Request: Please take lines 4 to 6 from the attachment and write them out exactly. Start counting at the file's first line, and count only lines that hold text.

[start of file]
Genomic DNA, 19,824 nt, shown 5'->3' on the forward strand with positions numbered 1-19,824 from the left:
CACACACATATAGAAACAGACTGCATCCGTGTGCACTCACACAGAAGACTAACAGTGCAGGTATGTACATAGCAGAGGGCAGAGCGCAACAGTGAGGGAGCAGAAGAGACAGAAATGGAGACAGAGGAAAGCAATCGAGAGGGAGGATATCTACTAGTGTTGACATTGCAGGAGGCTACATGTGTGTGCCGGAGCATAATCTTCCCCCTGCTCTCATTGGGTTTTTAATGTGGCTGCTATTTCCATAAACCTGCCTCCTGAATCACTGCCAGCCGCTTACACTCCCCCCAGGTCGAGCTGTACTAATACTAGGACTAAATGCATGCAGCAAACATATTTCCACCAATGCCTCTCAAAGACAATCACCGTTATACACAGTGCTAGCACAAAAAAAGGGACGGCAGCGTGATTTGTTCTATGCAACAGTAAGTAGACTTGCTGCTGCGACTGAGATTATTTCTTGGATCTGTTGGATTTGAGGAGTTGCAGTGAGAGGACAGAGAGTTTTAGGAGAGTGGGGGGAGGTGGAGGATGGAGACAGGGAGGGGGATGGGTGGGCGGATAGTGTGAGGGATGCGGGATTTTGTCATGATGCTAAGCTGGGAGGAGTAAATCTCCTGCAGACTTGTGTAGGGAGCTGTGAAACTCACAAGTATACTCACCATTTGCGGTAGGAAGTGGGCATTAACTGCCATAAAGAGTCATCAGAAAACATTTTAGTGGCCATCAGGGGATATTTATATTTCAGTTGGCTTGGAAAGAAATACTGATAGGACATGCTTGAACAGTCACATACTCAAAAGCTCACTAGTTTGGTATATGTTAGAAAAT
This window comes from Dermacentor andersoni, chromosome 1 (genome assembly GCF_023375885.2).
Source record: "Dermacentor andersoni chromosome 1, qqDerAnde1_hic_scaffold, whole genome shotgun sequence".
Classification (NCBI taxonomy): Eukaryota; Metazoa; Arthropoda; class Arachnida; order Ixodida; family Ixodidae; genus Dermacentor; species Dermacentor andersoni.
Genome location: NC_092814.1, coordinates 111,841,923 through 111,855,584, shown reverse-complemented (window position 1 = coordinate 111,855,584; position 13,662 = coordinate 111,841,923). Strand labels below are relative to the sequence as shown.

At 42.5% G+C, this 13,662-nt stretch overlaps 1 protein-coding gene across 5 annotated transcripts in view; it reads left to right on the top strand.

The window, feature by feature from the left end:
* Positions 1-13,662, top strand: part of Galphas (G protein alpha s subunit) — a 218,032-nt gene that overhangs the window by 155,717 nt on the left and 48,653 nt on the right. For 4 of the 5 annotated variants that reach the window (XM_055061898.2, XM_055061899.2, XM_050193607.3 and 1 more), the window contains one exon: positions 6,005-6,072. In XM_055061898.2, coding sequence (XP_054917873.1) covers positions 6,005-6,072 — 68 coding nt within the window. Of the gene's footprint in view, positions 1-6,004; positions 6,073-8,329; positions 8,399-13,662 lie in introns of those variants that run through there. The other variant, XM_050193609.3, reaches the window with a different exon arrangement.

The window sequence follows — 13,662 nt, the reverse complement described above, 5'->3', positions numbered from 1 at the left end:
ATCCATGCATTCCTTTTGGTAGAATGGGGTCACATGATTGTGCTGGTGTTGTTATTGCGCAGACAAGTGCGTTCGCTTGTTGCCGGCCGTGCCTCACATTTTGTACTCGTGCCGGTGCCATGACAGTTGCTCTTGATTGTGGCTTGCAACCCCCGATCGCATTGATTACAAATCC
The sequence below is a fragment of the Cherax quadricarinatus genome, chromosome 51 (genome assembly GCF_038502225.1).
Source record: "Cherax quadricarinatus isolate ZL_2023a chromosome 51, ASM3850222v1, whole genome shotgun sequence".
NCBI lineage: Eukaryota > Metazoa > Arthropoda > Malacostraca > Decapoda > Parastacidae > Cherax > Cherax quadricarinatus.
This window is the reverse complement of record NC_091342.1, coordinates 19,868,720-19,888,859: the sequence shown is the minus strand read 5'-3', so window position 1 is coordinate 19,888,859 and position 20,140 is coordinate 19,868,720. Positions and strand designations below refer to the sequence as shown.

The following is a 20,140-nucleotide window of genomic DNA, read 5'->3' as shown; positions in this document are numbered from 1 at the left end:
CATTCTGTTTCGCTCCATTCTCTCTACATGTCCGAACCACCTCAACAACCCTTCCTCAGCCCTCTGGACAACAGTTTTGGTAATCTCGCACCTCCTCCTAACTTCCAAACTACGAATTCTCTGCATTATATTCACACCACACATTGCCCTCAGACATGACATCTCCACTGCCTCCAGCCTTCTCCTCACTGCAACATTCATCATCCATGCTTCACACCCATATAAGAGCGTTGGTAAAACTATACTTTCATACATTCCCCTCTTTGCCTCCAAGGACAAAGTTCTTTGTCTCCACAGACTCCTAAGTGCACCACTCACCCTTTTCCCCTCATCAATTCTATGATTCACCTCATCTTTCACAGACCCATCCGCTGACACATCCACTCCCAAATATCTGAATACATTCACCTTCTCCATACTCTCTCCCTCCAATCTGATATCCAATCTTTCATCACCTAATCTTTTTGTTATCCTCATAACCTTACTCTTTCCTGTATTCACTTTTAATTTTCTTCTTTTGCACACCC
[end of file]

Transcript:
Source record: "Dermacentor andersoni chromosome 1, qqDerAnde1_hic_scaffold, whole genome shotgun sequence".
Classification (NCBI taxonomy): Eukaryota; Metazoa; Arthropoda; class Arachnida; order Ixodida; family Ixodidae; genus Dermacentor; species Dermacentor andersoni.
Genome location: NC_092814.1, coordinates 111,841,923 through 111,855,584, shown reverse-complemented (window position 1 = coordinate 111,855,584; position 13,662 = coordinate 111,841,923). Strand labels below are relative to the sequence as shown.